Updated: Aug 29
Editor’s Note: Today’s post comes from Michael Couchman, a PhD candidate in history at Queen’s University in Kingston, Ontario. It’s based off his presentation at the Cannabis: Global Histories conference held at the University of Strathclyde, Glasgow, from April 19-20, 2018. Enjoy!
At the United Nations General Assembly Special Session on the World Drug Problem in 2016, Canadian Health Minister Jane Philpott proclaimed that, “Our approach to drugs must be comprehensive, collaborative and compassionate. It must respect human rights while promoting shared responsibility. And it must have a firm scientific foundation. In Canada, we will apply these principles with regard to marijuana.” Although Canada’s upcoming decision to legalize cannabis presents considerable difficulties in the context of the many international drug control treaties to which it adheres, this challenge presents a unique opportunity to promote some much-needed reforms in the realm of multilateral drug laws. Being the first G7 country to tax and regulate cannabis at the national level, Canada has the potential to help redefine the global regulatory apparatus and its directives concerning cannabis and other illicit drugs.
Michael Couchman presents his work at the Cannabis: Global Histories conference at the University of Strathclyde, Glasgow, on April 20, 2018. Photo by Morgan Scott, Breathe Images
In this sense, Canada might once again be pre-empting future changes in international drug law for the second time in the past century. For reasons that remain ambiguous, cannabis was prohibited in Canada in 1923, when it was discretely appended to the Opium and Narcotic Drugs Act, a piece of legislation that had evolved partially as a means of fulfilling Canada’s obligations to the international opium conventions concluded at Shanghai (1909) and The Hague (1912). Although the drug was virtually unheard of in the country at the time, Canada became the first western state to ban cannabis at the national level. This bizarre and seemingly needless decision predated even the first international controls placed on cannabis by the Opium Advisory Committee (OAC), a sub-agency of the League of Nations that had been entrusted with upholding and amending The Hague Opium Convention following the First World War.
Henri Beland, Health Minister and head of the Canadian delegation at the OAC’s first plenipotentiary conferences in 1924-1925, had been instrumental in crafting and implementing the Opium and Narcotic Drugs Act. Strangely, however, he did not participate in the OAC’s subcommittee on cannabis that formulated the first international controls on the drug, nor did he even mention that Canada was one of the few countries in attendance that had already prohibited it. The apparent obliviousness of Beland on the issue of cannabis would seem to belie a similar lack of awareness on behalf of the legislators who had chosen to add it to the list of controlled substances in Canada.
Cannabis prohibition went largely unquestioned in Canada until the federally authorized Le Dain Commission reported in 1972. They recommended the repeal of all laws applying to possession and cultivation for personal use, though the 1961 Single Convention (the United Nations’ consolidation of the OAC’s previous protocols and treaties) precluded the federal and provincial governments from removing criminal penalties for these offences.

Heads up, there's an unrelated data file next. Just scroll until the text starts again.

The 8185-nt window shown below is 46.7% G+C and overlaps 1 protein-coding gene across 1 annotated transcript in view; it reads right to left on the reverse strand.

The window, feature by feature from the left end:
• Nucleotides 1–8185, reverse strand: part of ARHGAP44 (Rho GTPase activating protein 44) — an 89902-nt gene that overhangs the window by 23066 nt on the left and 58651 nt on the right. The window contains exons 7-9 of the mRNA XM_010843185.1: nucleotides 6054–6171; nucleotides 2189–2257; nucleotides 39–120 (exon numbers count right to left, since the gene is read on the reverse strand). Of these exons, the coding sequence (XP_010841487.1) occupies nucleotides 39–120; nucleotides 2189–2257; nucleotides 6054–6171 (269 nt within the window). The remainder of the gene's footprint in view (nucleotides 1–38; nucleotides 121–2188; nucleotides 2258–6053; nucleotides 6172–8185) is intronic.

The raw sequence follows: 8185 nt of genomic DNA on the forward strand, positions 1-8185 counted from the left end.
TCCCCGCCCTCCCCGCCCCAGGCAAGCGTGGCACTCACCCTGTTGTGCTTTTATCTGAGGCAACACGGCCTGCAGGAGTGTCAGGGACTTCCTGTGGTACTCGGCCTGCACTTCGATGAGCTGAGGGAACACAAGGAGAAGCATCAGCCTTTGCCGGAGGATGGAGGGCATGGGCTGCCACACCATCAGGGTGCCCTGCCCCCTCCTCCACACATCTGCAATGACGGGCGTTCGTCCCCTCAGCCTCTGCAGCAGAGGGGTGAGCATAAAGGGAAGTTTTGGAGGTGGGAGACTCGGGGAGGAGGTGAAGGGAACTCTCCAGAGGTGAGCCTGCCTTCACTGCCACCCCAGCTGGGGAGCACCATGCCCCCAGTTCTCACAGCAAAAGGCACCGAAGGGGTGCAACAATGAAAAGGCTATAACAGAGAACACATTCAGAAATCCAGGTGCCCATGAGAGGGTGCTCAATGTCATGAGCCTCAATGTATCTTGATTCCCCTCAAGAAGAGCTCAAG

Justin Trudeau’s nationwide legalization campaign faces similar hurdles at the international level, though Canada actually has several options for extricating itself from the UN drug control treaties as they apply to cannabis. The simplest and most expedient course of action would be for Canada to denounce these accords and exempt itself entirely from this system, though this would prevent it contributing to the ongoing debate surrounding global drug policy reform. Alternatively, Canada could make a late reservation regarding its accession to these agreements, just as Bolivia did in order to permit the chewing of coca leaves under its constitution. However, any attempt to codify the legality of cannabis in the Canadian Charter of Rights and Freedoms would be met with tremendous political opposition.
The inter se modification of these agreements might be the most effective and diplomatically amicable means of achieving treaty reform. This approach would allow for Canada and any like-minded states to alter the terms of these accords between themselves, so long as this did not interfere with the rights of the other signatory parties and was not “incompatible with the effective execution of the object and purpose of the treaty as a whole.” A strong case could be made that the creation of a legal, regulated market in cannabis is consistent with the UN’s increasing emphasis on taking a harm reduction approach to drug use. This group of inter se states could also collectively lobby for a comprehensive medical and scientific review of cannabis by the World Health Organization, and establish an independent international commission to provide impartial oversight for national experiments in legalization and decriminalization.
Canada’s experiment in creating this government sanctioned legal market in cannabis has the potential to prompt a complete reconsideration of the multilateral policy framework that now governs official attitudes towards illicit substances. One can only hope that this initiative will be guided by principles far more informed, effectual, and compassionate than those that have historically characterized Canadian drug policy.